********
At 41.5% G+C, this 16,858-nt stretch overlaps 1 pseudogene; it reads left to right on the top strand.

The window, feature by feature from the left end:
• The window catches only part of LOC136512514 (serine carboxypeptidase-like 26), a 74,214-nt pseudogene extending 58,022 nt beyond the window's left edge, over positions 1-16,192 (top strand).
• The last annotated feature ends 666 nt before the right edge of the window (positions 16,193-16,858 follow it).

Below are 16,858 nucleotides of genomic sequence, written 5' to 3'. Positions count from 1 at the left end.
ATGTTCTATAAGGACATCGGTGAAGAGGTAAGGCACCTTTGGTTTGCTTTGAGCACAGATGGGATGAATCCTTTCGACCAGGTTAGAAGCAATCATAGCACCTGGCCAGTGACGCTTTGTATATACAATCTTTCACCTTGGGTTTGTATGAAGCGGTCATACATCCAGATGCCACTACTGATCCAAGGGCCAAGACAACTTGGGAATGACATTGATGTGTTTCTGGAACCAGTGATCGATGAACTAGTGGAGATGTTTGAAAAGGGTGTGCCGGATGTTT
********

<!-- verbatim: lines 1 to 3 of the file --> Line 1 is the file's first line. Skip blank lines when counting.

At 41.5% G+C, this 16,858-nt stretch overlaps 1 pseudogene; it reads left to right on the top strand.

The window, feature by feature from the left end:
• The window catches only part of LOC136512514 (serine carboxypeptidase-like 26), a 74,214-nt pseudogene extending 58,022 nt beyond the window's left edge, over positions 1-16,192 (top strand).